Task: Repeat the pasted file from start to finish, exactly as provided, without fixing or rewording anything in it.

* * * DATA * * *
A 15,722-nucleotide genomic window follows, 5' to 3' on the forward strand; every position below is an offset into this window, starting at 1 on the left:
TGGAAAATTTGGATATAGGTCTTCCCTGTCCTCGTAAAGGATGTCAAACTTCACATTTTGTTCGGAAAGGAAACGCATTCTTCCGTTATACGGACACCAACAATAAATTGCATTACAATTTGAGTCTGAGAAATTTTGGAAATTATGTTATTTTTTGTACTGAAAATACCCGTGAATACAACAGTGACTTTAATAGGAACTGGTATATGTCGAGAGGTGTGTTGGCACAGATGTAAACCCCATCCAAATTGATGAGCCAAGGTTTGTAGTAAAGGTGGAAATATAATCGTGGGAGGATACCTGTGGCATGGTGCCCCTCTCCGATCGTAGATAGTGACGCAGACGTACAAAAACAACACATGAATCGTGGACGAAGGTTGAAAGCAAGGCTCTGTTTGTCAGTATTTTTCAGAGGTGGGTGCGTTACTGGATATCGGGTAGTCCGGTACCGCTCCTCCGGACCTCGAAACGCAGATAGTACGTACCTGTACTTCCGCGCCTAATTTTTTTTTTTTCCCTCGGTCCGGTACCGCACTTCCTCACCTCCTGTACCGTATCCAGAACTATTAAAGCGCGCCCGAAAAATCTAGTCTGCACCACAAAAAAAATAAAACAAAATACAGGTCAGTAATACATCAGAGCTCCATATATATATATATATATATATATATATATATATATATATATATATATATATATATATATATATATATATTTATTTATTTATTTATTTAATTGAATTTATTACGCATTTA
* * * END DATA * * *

A 15,722-nucleotide genomic window follows, 5' to 3' on the forward strand; every position below is an offset into this window, starting at 1 on the left:
TGGAAAATTTGGATATAGGTCTTCCCTGTCCTCGTAAAGGATGTCAAACTTCACATTTTGTTCGGAAAGGAAACGCATTCTTCCGTTATACGGACACCAACAATAAATTGCATTACAATTTGAGTCTGAGAAATTTTGGAAATTATGTTATTTTTTGTACTGAAAATACCCGTGAATACAACAGTGACTTTAATAGGAACTGGTATATGTCGAGAGGTGTGTTGGCACAGATGTAAACCCCATCCAAATTGATGAGCCAAGGTTTGTAGTAAAGGTGGAAATATAATCGTGGGAGGATACCTGTGGCATGGTGCCCCTCTCCGATCGTAGATAGTGACGCAGACGTACAAAAACAACACATGAATCGTGGACGAAGGTTGAAAGCAAGGCTCTGTTTGTCAGTATTTTTCAGAGGTGGGTGCGTTACTGGATATCGGGTAGTCCGGTACCGCTCCTCCGGACCTCGAAACGCAGATAGTACGTACCTGTACTTCCGCGCCTAATTTTTTTTTTTTCCCTCGGTCCGGTACCGCACTTCCTCACCTCCTGTACCGTATCCAGAACTATTAAAGCGCGCCCGAAAAATCTAGTCTGCACCACAAAAAAAATAAAACAAAATACAGGTCAGTAATACATCAGAGCTCCATATATATATATATATATATATATATATATATATATATATATATATATATATATATATATATATATATATTTATTTATTTATTTATTTAATTGAATTTATTACGCATTTA